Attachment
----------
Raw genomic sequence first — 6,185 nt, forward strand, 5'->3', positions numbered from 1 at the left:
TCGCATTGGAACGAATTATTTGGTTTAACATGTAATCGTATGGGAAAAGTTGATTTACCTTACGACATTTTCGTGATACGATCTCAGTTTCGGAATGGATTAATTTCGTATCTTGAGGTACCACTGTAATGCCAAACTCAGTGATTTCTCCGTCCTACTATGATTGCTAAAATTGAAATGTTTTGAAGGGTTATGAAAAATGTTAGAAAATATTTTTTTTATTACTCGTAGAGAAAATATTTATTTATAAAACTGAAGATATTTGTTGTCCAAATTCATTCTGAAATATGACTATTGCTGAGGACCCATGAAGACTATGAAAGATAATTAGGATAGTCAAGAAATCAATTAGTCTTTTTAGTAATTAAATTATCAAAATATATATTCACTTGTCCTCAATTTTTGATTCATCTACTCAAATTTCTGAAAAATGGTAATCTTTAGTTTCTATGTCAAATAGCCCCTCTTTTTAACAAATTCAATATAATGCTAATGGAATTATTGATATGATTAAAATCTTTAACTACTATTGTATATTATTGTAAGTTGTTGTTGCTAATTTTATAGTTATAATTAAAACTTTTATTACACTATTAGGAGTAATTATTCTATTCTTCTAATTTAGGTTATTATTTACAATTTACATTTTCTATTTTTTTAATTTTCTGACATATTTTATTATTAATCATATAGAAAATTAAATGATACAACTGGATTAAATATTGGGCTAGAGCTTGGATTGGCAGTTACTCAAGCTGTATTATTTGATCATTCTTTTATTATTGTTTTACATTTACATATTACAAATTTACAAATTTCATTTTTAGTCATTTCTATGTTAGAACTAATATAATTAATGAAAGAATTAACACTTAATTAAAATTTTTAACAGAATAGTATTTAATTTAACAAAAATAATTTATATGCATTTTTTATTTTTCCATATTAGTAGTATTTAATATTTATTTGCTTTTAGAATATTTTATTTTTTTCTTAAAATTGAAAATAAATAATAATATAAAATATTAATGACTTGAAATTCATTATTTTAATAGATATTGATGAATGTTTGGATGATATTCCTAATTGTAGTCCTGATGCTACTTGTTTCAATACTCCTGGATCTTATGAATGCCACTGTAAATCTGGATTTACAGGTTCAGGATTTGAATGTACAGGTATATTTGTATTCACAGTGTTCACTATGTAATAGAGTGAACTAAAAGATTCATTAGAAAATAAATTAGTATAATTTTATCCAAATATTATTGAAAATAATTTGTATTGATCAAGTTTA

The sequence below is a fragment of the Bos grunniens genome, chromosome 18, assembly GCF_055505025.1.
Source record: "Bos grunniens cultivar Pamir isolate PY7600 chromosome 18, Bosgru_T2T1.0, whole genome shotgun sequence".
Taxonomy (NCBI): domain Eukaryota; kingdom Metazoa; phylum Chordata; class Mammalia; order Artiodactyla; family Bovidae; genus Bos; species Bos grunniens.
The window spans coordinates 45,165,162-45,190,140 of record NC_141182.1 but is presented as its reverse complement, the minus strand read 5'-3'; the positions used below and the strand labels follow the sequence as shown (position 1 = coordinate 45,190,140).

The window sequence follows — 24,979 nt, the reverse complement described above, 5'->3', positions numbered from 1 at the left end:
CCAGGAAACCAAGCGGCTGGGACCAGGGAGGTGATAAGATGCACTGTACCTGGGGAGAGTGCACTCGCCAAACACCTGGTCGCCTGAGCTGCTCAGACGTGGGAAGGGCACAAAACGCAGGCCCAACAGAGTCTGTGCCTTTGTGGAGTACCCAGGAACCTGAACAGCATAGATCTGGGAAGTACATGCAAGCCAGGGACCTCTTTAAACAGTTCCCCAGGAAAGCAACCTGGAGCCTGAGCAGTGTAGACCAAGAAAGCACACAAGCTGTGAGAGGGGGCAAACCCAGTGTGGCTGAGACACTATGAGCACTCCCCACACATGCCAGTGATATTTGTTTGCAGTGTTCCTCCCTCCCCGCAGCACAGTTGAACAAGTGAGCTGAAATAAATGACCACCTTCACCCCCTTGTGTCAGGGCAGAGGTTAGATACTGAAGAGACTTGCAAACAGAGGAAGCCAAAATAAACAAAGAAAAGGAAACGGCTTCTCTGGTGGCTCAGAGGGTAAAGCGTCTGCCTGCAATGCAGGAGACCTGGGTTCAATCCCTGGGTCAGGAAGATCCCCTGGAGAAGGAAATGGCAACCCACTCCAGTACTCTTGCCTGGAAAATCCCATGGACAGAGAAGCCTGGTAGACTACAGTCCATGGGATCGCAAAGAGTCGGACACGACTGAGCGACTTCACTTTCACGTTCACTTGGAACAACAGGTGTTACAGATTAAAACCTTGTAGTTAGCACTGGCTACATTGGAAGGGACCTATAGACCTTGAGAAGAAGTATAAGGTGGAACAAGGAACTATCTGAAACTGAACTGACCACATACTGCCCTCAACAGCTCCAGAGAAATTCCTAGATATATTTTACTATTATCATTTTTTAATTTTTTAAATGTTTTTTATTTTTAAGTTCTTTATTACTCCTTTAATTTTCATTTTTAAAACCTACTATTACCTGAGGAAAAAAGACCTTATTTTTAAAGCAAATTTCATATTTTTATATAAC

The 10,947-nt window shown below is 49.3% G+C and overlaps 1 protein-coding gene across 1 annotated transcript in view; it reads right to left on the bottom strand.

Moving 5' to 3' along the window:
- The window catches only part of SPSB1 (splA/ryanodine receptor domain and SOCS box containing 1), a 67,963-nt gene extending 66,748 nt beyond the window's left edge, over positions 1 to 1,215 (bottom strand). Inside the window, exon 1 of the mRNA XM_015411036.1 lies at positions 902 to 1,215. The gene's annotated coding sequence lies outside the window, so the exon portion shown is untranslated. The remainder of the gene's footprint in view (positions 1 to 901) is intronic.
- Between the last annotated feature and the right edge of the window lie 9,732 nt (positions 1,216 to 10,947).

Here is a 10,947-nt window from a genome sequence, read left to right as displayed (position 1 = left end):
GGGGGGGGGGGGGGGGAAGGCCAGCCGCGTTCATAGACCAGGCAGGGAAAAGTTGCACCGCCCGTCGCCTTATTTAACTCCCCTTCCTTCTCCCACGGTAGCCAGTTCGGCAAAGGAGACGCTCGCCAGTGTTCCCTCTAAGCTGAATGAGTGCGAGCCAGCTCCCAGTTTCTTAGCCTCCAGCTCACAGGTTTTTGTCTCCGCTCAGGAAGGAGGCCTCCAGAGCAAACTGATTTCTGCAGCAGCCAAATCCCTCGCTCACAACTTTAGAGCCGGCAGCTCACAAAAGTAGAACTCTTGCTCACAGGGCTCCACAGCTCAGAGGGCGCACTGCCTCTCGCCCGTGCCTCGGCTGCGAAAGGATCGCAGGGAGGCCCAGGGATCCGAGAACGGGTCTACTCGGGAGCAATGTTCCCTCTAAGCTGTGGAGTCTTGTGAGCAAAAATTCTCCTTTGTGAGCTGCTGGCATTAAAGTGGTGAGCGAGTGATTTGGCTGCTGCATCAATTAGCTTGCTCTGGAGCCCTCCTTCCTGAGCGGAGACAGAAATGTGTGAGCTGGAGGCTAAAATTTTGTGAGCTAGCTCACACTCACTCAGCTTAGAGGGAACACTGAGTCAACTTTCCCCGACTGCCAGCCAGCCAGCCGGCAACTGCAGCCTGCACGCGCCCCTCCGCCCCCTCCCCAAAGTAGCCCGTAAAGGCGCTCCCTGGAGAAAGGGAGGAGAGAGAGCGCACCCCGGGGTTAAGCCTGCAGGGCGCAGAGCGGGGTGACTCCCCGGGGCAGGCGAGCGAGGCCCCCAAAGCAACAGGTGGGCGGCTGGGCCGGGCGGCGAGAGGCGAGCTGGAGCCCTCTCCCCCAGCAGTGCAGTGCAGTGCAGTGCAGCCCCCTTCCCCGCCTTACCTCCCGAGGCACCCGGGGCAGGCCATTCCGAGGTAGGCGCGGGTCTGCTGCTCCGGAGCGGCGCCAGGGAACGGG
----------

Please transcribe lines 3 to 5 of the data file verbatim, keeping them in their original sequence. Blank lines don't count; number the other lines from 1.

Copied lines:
The sequence below is a fragment of the Bos grunniens genome, chromosome 18, assembly GCF_055505025.1.
Source record: "Bos grunniens cultivar Pamir isolate PY7600 chromosome 18, Bosgru_T2T1.0, whole genome shotgun sequence".
Taxonomy (NCBI): domain Eukaryota; kingdom Metazoa; phylum Chordata; class Mammalia; order Artiodactyla; family Bovidae; genus Bos; species Bos grunniens.